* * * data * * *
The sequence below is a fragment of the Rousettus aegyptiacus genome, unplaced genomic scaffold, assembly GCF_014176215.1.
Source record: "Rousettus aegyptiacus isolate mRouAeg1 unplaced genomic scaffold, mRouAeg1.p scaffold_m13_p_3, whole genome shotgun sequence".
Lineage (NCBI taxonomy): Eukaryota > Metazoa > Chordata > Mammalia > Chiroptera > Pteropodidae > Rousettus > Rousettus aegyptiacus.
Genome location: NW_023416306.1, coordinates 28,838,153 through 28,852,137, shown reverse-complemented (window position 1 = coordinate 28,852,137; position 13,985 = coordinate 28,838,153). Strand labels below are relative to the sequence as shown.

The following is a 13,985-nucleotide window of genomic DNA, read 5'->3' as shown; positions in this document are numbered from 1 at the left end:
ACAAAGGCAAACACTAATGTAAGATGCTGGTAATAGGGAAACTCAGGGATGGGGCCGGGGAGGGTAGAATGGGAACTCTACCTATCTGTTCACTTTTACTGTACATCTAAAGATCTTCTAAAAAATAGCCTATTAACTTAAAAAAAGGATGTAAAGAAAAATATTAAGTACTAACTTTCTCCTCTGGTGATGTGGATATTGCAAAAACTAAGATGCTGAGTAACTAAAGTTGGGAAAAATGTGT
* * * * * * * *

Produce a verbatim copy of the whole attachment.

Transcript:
The sequence below is a fragment of the Rousettus aegyptiacus genome, unplaced genomic scaffold, assembly GCF_014176215.1.
Source record: "Rousettus aegyptiacus isolate mRouAeg1 unplaced genomic scaffold, mRouAeg1.p scaffold_m13_p_3, whole genome shotgun sequence".
Lineage (NCBI taxonomy): Eukaryota > Metazoa > Chordata > Mammalia > Chiroptera > Pteropodidae > Rousettus > Rousettus aegyptiacus.
Genome location: NW_023416306.1, coordinates 28,838,153 through 28,852,137, shown reverse-complemented (window position 1 = coordinate 28,852,137; position 13,985 = coordinate 28,838,153). Strand labels below are relative to the sequence as shown.

The following is a 13,985-nucleotide window of genomic DNA, read 5'->3' as shown; positions in this document are numbered from 1 at the left end:
ACAAAGGCAAACACTAATGTAAGATGCTGGTAATAGGGAAACTCAGGGATGGGGCCGGGGAGGGTAGAATGGGAACTCTACCTATCTGTTCACTTTTACTGTACATCTAAAGATCTTCTAAAAAATAGCCTATTAACTTAAAAAAAGGATGTAAAGAAAAATATTAAGTACTAACTTTCTCCTCTGGTGATGTGGATATTGCAAAAACTAAGATGCTGAGTAACTAAAGTTGGGAAAAATGTGT